Reno, Nevada, 2004
Don't think for a second that just because Reno is separated from Vegas by almost 450 miles, it doesn't have nightlife of its own. Like Las Vegas, Reno is famous for its casinos and entertainment, and while it's earned the nickname "The Biggest Little City in the World," the "biggest" aspect also includes some somewhat sketchy activity. We only need to look to Robyn's tragic tale of abuse and Kristina's brief run in with the Mexican Mafia to know that.
While the sparse phrasing of the book's poetic style doesn't leave a lot of room for in-depth descriptions of the city, Hopkins manages to pack a big punch in terms of giving us just what we need to know through detail and structure. The poem "I Still Wasn't Down When We Landed," which describes the view of Reno's casinos as Kristina's plane prepares for landing, is shaped like a city building, adding to its description of "High rise casinos, each with a 'got rich' story or two and thousands of sad little secrets" (1). There's plenty of detail in this brief little piece, but the way the structure reflects the subject matter also speaks volumes about setting.
If you haven't had enough cool shaped poems yet, Hopkins uses the same strategy just a couple of pages later in "Home Sweet Home," which gives a description of Kristina's family's house. The two-stanza poem is shaped like a small house, with the triangular first stanza forming the roof and the second forming the base in two columns.
The poem itself describes "Mom's handcrafted oasis in a northern Nevada high altitude valley" (1), and the main thing we get from it is that these people live in a really nice house. It's not exactly the kind of place you would stereotypically expect to find drug activity, but then, that's kind of the book's point—it's everywhere. The setting of Kristina's family home makes this clear.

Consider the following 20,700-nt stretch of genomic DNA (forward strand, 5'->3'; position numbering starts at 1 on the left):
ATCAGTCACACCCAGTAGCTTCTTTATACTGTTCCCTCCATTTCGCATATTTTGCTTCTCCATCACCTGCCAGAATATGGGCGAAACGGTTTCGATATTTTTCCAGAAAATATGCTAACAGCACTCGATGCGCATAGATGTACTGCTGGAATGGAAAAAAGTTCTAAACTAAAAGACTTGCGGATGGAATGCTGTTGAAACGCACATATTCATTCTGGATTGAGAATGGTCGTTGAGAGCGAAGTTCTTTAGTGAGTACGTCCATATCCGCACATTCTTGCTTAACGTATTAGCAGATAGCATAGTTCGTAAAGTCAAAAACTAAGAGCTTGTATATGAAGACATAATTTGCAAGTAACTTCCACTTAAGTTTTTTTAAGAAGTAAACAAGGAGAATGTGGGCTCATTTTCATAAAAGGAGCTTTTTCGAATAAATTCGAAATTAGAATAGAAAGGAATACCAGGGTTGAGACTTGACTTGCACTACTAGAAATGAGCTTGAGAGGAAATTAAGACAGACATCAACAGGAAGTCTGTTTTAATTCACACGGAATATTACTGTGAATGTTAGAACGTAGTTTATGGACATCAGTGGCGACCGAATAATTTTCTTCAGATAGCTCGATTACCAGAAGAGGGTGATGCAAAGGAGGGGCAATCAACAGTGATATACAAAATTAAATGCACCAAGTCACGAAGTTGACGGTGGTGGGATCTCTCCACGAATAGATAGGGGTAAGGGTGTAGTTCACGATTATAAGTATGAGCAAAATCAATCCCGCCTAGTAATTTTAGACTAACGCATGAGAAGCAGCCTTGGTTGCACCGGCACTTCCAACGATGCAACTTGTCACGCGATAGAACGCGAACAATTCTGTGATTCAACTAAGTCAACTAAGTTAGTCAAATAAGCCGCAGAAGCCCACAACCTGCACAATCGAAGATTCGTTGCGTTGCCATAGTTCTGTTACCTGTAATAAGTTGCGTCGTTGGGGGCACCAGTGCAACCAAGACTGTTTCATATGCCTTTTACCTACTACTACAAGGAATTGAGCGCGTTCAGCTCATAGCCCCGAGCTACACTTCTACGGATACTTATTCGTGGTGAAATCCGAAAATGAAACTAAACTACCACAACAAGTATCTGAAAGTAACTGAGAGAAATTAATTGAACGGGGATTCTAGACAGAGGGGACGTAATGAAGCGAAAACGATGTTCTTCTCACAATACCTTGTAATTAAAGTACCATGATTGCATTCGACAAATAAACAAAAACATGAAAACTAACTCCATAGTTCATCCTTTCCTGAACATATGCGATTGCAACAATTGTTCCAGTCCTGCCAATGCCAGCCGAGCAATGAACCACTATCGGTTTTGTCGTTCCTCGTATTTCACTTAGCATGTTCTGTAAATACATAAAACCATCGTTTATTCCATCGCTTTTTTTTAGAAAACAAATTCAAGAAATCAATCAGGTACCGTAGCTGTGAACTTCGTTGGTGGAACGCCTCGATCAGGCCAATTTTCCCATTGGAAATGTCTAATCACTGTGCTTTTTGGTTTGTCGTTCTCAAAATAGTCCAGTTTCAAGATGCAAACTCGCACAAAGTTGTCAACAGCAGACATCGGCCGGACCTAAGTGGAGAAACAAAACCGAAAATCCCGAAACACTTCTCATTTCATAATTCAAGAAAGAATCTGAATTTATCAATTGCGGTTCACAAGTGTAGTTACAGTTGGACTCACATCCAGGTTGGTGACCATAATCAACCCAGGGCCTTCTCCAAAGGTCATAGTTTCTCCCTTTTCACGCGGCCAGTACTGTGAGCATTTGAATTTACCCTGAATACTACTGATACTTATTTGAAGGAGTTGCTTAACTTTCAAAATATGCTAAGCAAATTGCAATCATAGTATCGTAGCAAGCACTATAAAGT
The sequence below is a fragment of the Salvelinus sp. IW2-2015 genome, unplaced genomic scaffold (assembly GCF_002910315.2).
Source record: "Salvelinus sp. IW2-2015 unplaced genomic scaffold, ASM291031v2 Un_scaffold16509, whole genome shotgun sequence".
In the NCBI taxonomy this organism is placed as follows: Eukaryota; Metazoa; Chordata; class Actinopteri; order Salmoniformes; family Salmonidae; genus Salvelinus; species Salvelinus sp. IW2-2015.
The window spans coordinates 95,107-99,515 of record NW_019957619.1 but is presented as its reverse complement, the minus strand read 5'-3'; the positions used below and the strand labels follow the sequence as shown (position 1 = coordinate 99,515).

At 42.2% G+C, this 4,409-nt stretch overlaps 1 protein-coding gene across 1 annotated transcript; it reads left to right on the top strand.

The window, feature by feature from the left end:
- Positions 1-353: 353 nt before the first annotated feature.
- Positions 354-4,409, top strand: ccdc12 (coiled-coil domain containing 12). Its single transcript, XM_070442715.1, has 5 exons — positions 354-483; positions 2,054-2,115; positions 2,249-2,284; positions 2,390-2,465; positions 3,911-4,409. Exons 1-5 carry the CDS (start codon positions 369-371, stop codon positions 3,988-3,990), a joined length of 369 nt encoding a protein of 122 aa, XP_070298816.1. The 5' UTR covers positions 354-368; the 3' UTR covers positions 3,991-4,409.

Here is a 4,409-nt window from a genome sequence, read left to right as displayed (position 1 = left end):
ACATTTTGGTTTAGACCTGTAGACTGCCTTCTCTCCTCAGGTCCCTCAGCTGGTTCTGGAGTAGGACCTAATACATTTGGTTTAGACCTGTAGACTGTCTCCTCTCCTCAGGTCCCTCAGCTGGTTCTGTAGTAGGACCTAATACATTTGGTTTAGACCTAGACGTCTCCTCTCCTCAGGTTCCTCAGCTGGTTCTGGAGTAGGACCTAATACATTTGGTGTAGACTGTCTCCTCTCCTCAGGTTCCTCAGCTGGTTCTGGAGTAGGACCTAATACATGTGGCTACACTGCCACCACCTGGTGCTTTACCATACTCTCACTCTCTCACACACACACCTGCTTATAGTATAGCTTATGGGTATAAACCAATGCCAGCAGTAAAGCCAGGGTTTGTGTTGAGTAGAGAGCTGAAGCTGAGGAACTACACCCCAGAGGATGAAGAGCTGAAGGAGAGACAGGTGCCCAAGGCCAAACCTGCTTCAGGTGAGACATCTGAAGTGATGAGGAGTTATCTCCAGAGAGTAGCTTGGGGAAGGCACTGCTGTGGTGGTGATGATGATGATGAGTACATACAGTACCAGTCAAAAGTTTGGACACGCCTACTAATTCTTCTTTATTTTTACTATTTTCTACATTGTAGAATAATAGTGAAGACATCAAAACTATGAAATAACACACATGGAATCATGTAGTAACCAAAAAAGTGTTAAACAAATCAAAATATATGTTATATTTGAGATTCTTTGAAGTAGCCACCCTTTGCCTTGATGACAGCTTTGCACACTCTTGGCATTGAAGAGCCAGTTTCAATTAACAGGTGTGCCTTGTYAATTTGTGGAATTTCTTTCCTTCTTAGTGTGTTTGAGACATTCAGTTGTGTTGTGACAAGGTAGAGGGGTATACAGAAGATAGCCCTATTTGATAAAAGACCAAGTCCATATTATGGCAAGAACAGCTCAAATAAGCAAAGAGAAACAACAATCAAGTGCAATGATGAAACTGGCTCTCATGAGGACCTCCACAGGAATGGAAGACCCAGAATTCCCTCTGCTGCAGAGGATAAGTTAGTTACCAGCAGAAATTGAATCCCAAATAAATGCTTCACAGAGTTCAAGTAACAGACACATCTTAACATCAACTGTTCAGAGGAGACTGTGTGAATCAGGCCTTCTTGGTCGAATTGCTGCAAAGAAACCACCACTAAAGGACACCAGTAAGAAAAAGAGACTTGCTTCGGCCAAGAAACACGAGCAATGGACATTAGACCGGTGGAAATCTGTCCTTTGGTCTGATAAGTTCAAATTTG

So why set the book in the Reno area? Hopkins probably did this because the city itself walks a fine line between Kristina's family's idealistic life and the darkness of the crank scene, which in a way describes Kristina's life as well. Once she returns from her dad's, she spends a lot of time stressing over her balancing act between rediscovering Kristina and keeping Bree alive and well. One is perfect, quiet, and submissive, while the other is boisterous, impetuous, and impulsive—just lie Kristina's family as compared to the seedier sides of the city.
The year is also a subtle, but important detail. While there's no year specifically referenced, the book's 2004 publication and the glaring absence of current technology definitely place the story somewhere in the 1990s. There are no iPhones, nobody's texting, and Kristina and Adam's relationship doesn't stay alive long distance thanks to Facebook. The closest we get is a reference in "Somehow She Didn't Notice" to getting Leigh a Palm Pilot, and those are pretty much ancient history.
The point is this. If Kristina had an iPhone, this story would be drastically different—she'd be secretly texting Adam and Chase rather than waiting for them to call, sending Facebook messages rather than letters, and storing her Mexican mob numbers under her contacts. Not to mention that GUFN would probably also include having her phone taken away, which would add in its own set of horrors. We can only imagine what Crank would look like if it were set in the present day.